“You’re moving where?!”
I’ll never forget the looks on faces of friends and family as we broke the news that we were relocating to north Tenerife.

Having spent the last ten years travelling to some of the globe’s most exotic locations and returning filled with tales of mystic Chinese rivers, villas on stilts in the Andaman Sea and secret lagoons hidden above limestone cliffs, I doubt we could have shocked them more if we’d said we were moving to Benidorm.

I admit, we were quite shocked ourselves, having always had our hearts set on Sri Lanka or Thailand, but then we found the Real Tenerife and the rest, as they say… But despite loving our adopted island in the Atlantic, we have never stopped yearning for Thai food which is, we recently decided, our favourite food in the world.

Sitting in The Oriental restaurant of Hotel Botánico last week, watching palm trees silhouetted against a crimson sky as fragrant soup flavoured with galangal and coconut slipped silkily down our throats, for the first time in many years we were transported back to Thailand.

Everything about The Oriental restaurant flooded our senses with memories of Thailand – the scent of jasmine and orange blossom; fruits and vegetables hand carved into elaborate floral displays; a bronze Buddha with flowers in his hands and the distinctive aroma of coconut milk and Thai curry that set our taste buds tingling.

Exuding the Thai qualities of warmth, impeccable customer service and attention to detail,  there’s an air of gentle sophistication about The Oriental. It’s certainly not the sort of place you’re likely to find a hen party or a kiddie’s birthday party in full swing but neither is it akin to eating in a library – one of my pet hates. Around me I heard Spanish, German and English accents and there was a relaxed and informal atmosphere.

To augment our gastronomic trip down memory lane, while trying hard not to eat all the prawn crackers with their soy, chilli and sweet and sour sauces, we gave the wine list a miss, ordered a couple of Singha beers and sat back to watch the sunset. That’s when the soup arrived.

I breathed in the aroma of the hot and perfumed chicken and mushroom soup in coconut milk flavoured with galangal and finished with a sprinkling of fresh coriander leaves and instantly I knew I was about to taste the real thing. The soup was delicate yet spicy, its creamy coconut and citrus flavour sending my taste buds into overdrive and then giving them a sly back heel. Suddenly I was no longer in Tenerife, I was on a carved wooden terrace overlooking Railay Beach where longboats were moored up for the night.

Next to arrive was crispy prawn croquettes in Japanese breadcrumbs. Once again I was struck by the elegant simplicity of the presentation. Three golden croquettes lay on a plain white plate alongside a small bed of salad and an orderly row of tomato wedges which added a flash of red. Alongside was a small bowl of clear syrup.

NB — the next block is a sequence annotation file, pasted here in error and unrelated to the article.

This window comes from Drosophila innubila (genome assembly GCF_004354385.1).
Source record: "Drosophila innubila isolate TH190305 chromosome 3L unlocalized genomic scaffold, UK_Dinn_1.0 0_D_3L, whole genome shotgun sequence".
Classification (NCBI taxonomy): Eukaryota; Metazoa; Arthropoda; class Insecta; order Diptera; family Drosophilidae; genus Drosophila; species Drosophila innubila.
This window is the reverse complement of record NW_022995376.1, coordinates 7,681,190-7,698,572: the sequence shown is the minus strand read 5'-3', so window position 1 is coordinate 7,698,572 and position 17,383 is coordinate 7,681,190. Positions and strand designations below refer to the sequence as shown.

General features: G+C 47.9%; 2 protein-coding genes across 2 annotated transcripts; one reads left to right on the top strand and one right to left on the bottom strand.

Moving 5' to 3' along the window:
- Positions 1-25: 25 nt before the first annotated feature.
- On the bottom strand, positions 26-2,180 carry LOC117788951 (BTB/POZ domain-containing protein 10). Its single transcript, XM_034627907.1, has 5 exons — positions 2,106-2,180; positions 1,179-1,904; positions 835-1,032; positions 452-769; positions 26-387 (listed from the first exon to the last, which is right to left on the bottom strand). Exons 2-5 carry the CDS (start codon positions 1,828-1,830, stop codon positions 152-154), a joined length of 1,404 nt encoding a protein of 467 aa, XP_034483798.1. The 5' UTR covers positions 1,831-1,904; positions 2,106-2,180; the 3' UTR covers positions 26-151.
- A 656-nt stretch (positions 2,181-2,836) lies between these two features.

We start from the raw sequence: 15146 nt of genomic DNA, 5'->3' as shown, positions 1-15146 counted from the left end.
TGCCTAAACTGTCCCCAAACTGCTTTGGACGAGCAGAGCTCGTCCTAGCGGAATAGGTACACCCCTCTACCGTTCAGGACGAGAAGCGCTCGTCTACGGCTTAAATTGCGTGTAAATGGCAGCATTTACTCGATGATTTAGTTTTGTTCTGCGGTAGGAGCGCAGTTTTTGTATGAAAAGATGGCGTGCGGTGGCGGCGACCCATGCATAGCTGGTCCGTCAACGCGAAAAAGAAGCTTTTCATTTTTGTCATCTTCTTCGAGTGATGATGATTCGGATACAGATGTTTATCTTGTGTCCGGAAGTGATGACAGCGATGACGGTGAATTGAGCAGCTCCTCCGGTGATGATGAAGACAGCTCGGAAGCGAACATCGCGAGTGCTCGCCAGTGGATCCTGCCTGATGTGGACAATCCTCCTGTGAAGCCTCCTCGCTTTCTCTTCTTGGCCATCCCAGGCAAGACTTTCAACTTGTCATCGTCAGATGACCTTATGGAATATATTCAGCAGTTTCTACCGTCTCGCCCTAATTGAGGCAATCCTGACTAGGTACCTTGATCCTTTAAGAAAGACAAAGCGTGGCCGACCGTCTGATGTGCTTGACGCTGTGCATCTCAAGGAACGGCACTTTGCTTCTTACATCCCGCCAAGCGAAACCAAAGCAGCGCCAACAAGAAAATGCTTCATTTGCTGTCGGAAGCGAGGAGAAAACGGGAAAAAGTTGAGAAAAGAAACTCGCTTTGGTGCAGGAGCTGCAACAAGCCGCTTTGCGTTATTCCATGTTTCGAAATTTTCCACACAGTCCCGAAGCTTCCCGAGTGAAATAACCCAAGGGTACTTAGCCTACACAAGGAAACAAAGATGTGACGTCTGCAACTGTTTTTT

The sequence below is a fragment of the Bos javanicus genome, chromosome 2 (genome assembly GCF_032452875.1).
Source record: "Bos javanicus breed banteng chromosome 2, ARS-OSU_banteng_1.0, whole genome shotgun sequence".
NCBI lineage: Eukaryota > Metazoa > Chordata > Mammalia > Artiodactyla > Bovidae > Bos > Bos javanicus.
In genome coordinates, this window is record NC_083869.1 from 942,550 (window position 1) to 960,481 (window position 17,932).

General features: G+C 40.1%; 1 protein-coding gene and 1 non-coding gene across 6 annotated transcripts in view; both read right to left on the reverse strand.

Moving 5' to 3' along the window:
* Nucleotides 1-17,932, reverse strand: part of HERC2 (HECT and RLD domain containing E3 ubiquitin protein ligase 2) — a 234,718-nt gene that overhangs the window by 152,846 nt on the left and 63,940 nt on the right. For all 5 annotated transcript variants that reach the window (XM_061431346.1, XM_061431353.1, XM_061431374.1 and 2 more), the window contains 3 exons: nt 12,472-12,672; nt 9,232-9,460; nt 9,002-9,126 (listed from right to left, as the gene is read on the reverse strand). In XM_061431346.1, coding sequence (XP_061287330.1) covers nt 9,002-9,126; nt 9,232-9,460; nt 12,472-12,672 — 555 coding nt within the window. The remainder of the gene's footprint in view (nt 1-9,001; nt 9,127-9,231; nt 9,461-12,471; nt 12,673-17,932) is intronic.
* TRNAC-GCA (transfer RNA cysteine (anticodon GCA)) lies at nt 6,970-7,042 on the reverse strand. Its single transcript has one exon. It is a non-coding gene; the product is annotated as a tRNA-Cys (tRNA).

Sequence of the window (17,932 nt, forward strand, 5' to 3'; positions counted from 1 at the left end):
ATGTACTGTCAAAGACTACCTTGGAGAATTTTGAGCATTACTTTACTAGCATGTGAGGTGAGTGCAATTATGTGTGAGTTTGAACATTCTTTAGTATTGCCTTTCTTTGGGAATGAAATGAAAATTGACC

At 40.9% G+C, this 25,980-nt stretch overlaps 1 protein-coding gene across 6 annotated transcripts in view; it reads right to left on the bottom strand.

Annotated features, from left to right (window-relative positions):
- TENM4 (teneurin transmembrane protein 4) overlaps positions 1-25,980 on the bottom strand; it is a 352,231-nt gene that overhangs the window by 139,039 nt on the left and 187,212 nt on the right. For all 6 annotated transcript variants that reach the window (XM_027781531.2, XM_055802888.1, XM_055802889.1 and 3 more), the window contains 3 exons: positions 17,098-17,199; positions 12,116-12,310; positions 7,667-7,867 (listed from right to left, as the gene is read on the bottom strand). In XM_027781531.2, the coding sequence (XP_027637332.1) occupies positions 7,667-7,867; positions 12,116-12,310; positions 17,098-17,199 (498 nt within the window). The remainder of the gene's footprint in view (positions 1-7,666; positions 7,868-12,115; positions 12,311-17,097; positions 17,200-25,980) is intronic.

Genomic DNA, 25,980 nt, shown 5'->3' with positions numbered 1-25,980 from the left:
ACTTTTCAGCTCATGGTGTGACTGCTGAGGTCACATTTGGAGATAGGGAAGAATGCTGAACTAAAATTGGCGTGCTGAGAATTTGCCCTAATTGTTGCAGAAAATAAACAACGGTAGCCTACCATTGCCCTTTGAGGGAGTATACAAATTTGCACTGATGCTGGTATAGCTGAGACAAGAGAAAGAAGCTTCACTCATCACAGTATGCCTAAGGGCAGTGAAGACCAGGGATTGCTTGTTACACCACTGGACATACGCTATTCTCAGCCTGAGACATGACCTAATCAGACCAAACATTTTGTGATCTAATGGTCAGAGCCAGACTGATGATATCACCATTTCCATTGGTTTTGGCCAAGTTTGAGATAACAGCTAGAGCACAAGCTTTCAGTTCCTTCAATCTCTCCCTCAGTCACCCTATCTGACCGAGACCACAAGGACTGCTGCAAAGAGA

“Ciruela” said our waiter, “home made, naturally.”

The croquettes on their own were succulent and flavoursome, the outer coating of Japanese breadcrumbs crisp, dry and light while the prawn filling was soft and moist, but with the addition of the plum sauce they reached a whole new level of nirvana. Sweet but not sickly and possessing the power to transport me to an orchard on a summer’s afternoon, the plum sauce was sensational.

Like drinking Singha beer, for us an authentic Thai meal has to include curry. Opting for the hotter, green vegetable curry while Jack chose the yellow, our colourful dishes of vegetables in an aromatic curry sauce arrived accompanied by a steaming bowl of perfumed Thai rice.

Lightly sauteed, tender, and as fresh as if they were still in soil, carrots, bamboo shoots, aubergine, mushrooms, cauliflower, green beans, spinach, broccoli and peppers filled the bowl. There were so many vegetables I didn’t have room to add any rice and had to eat a few to create space. The spicy curry sauce in creamy coconut had just the right amount of kick to it and didn’t overpower the individual tastes of the vegetables.

Now sated, both on food and on nostalgia, I decided to quit while I was ahead, giving a wide berth to the creamy tapioca in coconut with kumquats and sweetcorn. I’ve never been a fan of rice puddings and I wanted to savour the green curry flavour for as long as I could.

I often feel a yearning to live in Thailand and I’m fairly sure that’s what I’ll do one day. But for now, if I feel the need to find Thailand in Tenerife, I know where to go.

The Oriental serves Thai, Vietnamese, Malaysian, Indonesian, Chinese and Japanese cuisine and is open to non-residents from 7pm-11pm (closed for July). Reservations recommended on (0034) 922 381 400

We were guests of the Hotel Botánico at The Oriental restaurant but my taste buds are my own and nobody tells them what to like 🙂

Andrea (Andy) Montgomery is a freelance travel writer and co-owner of Buzz Trips and The Real Tenerife series of travel websites. Published in The Telegraph, The Independent, Wexas Traveller, Thomas Cook Travel Magazine, EasyJet Traveller Magazine, you can read her latest content on Google+

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